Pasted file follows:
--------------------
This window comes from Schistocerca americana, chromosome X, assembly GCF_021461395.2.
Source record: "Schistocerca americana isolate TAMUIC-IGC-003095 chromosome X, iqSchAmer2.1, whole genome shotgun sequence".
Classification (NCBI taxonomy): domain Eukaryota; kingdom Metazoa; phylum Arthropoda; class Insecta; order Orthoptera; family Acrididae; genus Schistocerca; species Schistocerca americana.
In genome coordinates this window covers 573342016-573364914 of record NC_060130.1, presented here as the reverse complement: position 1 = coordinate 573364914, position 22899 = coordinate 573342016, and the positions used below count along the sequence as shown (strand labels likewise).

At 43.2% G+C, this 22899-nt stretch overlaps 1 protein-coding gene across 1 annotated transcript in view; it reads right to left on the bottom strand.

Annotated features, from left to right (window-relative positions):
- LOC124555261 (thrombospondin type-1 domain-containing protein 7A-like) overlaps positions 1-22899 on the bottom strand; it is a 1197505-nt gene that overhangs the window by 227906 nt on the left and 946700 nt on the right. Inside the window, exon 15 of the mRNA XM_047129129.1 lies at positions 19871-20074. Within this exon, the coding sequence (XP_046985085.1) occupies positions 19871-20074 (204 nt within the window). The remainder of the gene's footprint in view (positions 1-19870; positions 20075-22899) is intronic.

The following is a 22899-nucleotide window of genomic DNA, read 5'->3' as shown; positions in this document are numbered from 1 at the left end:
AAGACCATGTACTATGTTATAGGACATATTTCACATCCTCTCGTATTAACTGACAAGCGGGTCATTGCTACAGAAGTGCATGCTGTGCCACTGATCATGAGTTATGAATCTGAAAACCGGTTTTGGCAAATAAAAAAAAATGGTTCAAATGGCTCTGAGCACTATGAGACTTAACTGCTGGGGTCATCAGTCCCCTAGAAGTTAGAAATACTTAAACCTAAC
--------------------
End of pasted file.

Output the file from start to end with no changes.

This window comes from Schistocerca americana, chromosome X, assembly GCF_021461395.2.
Source record: "Schistocerca americana isolate TAMUIC-IGC-003095 chromosome X, iqSchAmer2.1, whole genome shotgun sequence".
Classification (NCBI taxonomy): domain Eukaryota; kingdom Metazoa; phylum Arthropoda; class Insecta; order Orthoptera; family Acrididae; genus Schistocerca; species Schistocerca americana.
In genome coordinates this window covers 573342016-573364914 of record NC_060130.1, presented here as the reverse complement: position 1 = coordinate 573364914, position 22899 = coordinate 573342016, and the positions used below count along the sequence as shown (strand labels likewise).

At 43.2% G+C, this 22899-nt stretch overlaps 1 protein-coding gene across 1 annotated transcript in view; it reads right to left on the bottom strand.

Annotated features, from left to right (window-relative positions):
- LOC124555261 (thrombospondin type-1 domain-containing protein 7A-like) overlaps positions 1-22899 on the bottom strand; it is a 1197505-nt gene that overhangs the window by 227906 nt on the left and 946700 nt on the right. Inside the window, exon 15 of the mRNA XM_047129129.1 lies at positions 19871-20074. Within this exon, the coding sequence (XP_046985085.1) occupies positions 19871-20074 (204 nt within the window). The remainder of the gene's footprint in view (positions 1-19870; positions 20075-22899) is intronic.

The following is a 22899-nucleotide window of genomic DNA, read 5'->3' as shown; positions in this document are numbered from 1 at the left end:
AAGACCATGTACTATGTTATAGGACATATTTCACATCCTCTCGTATTAACTGACAAGCGGGTCATTGCTACAGAAGTGCATGCTGTGCCACTGATCATGAGTTATGAATCTGAAAACCGGTTTTGGCAAATAAAAAAAAATGGTTCAAATGGCTCTGAGCACTATGAGACTTAACTGCTGGGGTCATCAGTCCCCTAGAAGTTAGAAATACTTAAACCTAAC